- Our mission is to document the wreck with 3D scanning photogrammetry.

We will take tens of thousands of high-resolution images that overlap.

In the end, we will have a 3D model of the entire wreck, says Ingemar Lundgren who is CEO of Ocean Discovery. 

Developed technology

On the 3D model, you can see small details by zooming in, turning and rotating the image. 

Since the 90's when the last official dives were made on the Estonia wreck, the technology has developed enormously.

Diving on such a large shipwrecked ship as Estonia means great challenges, says Ingemar Lundgren, but he believes in technology.

- We are very far ahead in technology, I would say that we are a world leader in photogrammetry underwater robots.

Focus on the bottom

After the documentary Estonia revealed that there are previously unknown holes in the side of the ship, the question of the cause of the sinking was raised again.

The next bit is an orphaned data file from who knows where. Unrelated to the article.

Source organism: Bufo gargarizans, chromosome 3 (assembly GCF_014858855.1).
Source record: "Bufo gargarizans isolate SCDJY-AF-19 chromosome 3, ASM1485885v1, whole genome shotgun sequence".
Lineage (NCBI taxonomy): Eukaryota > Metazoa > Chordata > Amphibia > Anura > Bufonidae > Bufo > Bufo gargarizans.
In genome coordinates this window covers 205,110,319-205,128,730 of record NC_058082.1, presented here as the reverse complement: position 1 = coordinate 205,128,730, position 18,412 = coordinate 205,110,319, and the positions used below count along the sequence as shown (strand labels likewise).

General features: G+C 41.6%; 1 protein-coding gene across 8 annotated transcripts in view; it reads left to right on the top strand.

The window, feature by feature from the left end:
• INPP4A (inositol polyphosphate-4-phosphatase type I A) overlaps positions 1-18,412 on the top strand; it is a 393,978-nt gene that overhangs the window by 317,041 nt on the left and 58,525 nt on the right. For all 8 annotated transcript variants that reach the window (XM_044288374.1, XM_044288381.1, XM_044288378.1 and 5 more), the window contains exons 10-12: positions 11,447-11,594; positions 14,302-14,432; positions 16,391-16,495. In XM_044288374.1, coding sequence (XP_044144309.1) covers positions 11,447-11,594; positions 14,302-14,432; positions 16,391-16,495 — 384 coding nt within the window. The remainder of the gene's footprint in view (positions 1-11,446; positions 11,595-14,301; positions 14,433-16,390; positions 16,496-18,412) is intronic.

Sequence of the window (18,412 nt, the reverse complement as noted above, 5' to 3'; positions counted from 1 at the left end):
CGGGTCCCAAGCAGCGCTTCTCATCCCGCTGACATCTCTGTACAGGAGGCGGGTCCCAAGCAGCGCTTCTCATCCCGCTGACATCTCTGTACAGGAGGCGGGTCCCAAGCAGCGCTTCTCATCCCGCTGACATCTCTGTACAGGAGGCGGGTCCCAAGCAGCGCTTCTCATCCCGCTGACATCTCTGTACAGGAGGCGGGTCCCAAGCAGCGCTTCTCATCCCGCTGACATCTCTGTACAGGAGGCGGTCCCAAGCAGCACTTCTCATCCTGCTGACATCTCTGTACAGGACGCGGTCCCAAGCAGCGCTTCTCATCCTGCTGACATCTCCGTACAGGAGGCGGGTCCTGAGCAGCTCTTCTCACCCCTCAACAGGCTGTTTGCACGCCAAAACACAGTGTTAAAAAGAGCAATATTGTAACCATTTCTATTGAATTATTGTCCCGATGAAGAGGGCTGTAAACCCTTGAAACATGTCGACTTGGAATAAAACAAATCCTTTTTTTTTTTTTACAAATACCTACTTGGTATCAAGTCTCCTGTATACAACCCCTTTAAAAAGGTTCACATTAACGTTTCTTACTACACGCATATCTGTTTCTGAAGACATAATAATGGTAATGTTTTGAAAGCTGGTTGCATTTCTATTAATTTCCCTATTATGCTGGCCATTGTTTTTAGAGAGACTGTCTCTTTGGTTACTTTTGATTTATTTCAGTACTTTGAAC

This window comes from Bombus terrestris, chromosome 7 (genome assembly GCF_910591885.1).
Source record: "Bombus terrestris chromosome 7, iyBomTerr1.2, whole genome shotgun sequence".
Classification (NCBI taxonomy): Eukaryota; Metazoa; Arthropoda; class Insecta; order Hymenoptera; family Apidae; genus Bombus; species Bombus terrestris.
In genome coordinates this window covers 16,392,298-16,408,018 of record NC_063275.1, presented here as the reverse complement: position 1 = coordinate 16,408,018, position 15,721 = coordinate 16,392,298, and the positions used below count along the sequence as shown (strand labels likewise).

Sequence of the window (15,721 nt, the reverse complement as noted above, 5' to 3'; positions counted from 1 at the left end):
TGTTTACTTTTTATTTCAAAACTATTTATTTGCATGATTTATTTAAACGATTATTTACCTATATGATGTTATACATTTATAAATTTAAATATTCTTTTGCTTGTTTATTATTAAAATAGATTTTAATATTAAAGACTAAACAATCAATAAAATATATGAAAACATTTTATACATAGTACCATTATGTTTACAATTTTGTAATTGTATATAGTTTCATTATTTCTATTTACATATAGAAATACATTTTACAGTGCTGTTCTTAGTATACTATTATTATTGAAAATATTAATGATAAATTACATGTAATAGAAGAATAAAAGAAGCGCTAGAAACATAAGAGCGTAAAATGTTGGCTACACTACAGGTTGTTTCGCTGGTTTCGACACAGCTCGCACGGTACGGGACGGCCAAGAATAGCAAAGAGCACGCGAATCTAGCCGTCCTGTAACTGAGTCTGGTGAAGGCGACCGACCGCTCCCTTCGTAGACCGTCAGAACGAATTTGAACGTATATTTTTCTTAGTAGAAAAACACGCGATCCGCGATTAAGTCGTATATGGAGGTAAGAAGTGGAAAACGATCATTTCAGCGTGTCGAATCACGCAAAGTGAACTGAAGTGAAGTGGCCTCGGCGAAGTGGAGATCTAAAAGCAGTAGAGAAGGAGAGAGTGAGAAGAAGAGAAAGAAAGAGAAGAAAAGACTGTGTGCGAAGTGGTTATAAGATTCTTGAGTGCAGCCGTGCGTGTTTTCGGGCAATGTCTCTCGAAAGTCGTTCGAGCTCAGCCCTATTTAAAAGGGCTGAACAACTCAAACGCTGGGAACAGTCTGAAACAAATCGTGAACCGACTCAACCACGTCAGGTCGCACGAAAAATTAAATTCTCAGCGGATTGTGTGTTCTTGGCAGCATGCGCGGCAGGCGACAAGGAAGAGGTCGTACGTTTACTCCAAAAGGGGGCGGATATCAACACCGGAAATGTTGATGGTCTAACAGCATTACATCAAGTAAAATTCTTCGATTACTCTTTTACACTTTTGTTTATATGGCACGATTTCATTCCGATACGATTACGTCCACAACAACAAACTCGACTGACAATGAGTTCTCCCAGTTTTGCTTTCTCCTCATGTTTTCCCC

But this is not the only thing that new dives will focus on. 

- We are interested in knowing what the bottom around the wreck is.

You can find out if the rock continues under the wreck, by seeing if there is damage to the bottom, says Ingemar Lundgren. 

How do you prepare for the dives?

- Right now we are preparing a completely new camera system and testing it, we will use a vessel with dynamic positioning, which does not need to be anchored.

Then you do not disturb the wreck site either, he says. 

The dives will take place together with the Danish company JD-Contractors A / S on 13 June to 29 June on behalf of the Accident Investigation Board.  

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